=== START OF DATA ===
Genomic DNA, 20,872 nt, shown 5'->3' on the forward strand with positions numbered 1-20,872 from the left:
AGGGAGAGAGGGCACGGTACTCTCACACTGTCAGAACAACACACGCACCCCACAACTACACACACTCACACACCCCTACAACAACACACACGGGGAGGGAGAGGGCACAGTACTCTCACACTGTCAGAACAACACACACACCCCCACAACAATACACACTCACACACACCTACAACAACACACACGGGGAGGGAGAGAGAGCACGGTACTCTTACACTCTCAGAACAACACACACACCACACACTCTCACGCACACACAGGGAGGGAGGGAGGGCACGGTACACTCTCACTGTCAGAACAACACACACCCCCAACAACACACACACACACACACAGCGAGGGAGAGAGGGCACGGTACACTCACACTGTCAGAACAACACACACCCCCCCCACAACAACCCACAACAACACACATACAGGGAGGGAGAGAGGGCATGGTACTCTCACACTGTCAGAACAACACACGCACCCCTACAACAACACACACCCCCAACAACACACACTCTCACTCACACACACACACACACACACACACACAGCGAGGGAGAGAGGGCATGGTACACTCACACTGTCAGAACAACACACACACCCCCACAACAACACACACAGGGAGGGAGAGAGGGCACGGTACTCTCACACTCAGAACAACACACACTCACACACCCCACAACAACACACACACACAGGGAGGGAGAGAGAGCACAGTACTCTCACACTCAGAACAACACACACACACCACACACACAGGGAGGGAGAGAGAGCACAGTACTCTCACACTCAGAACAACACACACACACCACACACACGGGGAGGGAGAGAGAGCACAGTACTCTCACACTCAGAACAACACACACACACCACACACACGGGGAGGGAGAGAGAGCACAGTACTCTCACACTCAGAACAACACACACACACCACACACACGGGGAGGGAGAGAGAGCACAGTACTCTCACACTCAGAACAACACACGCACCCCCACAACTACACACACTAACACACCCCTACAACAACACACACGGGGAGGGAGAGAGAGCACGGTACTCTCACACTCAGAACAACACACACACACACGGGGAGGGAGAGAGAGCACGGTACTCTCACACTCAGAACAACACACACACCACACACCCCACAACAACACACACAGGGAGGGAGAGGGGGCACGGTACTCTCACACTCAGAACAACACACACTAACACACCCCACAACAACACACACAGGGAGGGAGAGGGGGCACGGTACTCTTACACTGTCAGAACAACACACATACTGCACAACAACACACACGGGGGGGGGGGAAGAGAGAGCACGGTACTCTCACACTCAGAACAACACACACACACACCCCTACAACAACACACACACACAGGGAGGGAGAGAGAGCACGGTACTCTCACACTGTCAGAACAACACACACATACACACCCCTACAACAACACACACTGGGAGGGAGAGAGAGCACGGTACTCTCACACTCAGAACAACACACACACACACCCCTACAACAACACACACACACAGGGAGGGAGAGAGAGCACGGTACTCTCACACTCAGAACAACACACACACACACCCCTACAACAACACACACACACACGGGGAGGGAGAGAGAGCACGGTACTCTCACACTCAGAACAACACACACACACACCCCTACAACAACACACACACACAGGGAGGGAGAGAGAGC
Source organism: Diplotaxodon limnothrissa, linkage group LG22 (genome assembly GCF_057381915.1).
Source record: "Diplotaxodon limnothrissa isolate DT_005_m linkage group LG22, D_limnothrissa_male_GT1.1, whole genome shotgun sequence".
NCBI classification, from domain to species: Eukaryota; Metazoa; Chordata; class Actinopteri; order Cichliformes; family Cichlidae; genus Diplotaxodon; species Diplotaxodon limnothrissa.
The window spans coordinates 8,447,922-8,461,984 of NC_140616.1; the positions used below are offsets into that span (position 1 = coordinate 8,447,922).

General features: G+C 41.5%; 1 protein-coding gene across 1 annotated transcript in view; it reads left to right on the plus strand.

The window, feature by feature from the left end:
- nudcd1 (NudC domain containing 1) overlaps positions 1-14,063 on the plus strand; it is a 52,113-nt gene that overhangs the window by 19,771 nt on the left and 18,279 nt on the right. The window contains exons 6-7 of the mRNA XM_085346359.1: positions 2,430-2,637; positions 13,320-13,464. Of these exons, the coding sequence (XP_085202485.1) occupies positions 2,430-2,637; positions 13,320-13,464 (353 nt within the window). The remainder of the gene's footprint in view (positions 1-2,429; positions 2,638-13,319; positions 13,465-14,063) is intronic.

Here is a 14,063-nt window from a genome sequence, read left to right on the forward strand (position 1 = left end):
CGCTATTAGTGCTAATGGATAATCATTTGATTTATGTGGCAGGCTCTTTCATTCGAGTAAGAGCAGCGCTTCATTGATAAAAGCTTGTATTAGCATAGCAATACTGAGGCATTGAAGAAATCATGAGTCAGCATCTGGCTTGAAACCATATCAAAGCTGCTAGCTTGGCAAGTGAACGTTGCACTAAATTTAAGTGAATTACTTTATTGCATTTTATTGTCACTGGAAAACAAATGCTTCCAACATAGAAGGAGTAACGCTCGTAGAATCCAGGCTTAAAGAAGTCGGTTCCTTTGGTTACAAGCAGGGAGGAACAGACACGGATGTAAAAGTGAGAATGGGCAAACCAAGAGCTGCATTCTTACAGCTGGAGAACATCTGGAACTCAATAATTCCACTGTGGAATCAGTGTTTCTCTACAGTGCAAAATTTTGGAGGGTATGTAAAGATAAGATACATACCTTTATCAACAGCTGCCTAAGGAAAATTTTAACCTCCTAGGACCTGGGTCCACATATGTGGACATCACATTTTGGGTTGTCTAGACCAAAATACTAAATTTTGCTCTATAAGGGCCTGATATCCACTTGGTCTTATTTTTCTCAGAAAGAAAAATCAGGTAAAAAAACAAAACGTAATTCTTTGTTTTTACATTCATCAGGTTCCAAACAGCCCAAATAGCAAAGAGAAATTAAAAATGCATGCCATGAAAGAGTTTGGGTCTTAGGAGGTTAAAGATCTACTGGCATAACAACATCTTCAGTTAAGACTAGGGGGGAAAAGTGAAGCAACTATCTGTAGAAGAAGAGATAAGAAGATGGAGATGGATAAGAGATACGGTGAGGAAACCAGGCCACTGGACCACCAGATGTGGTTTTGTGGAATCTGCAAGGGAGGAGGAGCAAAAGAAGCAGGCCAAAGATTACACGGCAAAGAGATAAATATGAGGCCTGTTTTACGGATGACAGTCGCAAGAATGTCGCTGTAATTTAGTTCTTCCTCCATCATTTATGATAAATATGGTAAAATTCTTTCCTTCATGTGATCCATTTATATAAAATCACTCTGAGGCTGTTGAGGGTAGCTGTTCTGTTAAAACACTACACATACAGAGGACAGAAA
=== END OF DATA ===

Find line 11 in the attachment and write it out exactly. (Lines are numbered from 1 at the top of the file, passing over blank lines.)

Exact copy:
CGCTATTAGTGCTAATGGATAATCATTTGATTTATGTGGCAGGCTCTTTCATTCGAGTAAGAGCAGCGCTTCATTGATAAAAGCTTGTATTAGCATAGCAATACTGAGGCATTGAAGAAATCATGAGTCAGCATCTGGCTTGAAACCATATCAAAGCTGCTAGCTTGGCAAGTGAACGTTGCACTAAATTTAAGTGAATTACTTTATTGCATTTTATTGTCACTGGAAAACAAATGCTTCCAACATAGAAGGAGTAACGCTCGTAGAATCCAGGCTTAAAGAAGTCGGTTCCTTTGGTTACAAGCAGGGAGGAACAGACACGGATGTAAAAGTGAGAATGGGCAAACCAAGAGCTGCATTCTTACAGCTGGAGAACATCTGGAACTCAATAATTCCACTGTGGAATCAGTGTTTCTCTACAGTGCAAAATTTTGGAGGGTATGTAAAGATAAGATACATACCTTTATCAACAGCTGCCTAAGGAAAATTTTAACCTCCTAGGACCTGGGTCCACATATGTGGACATCACATTTTGGGTTGTCTAGACCAAAATACTAAATTTTGCTCTATAAGGGCCTGATATCCACTTGGTCTTATTTTTCTCAGAAAGAAAAATCAGGTAAAAAAACAAAACGTAATTCTTTGTTTTTACATTCATCAGGTTCCAAACAGCCCAAATAGCAAAGAGAAATTAAAAATGCATGCCATGAAAGAGTTTGGGTCTTAGGAGGTTAAAGATCTACTGGCATAACAACATCTTCAGTTAAGACTAGGGGGGAAAAGTGAAGCAACTATCTGTAGAAGAAGAGATAAGAAGATGGAGATGGATAAGAGATACGGTGAGGAAACCAGGCCACTGGACCACCAGATGTGGTTTTGTGGAATCTGCAAGGGAGGAGGAGCAAAAGAAGCAGGCCAAAGATTACACGGCAAAGAGATAAATATGAGGCCTGTTTTACGGATGACAGTCGCAAGAATGTCGCTGTAATTTAGTTCTTCCTCCATCATTTATGATAAATATGGTAAAATTCTTTCCTTCATGTGATCCATTTATATAAAATCACTCTGAGGCTGTTGAGGGTAGCTGTTCTGTTAAAACACTACACATACAGAGGACAGAAA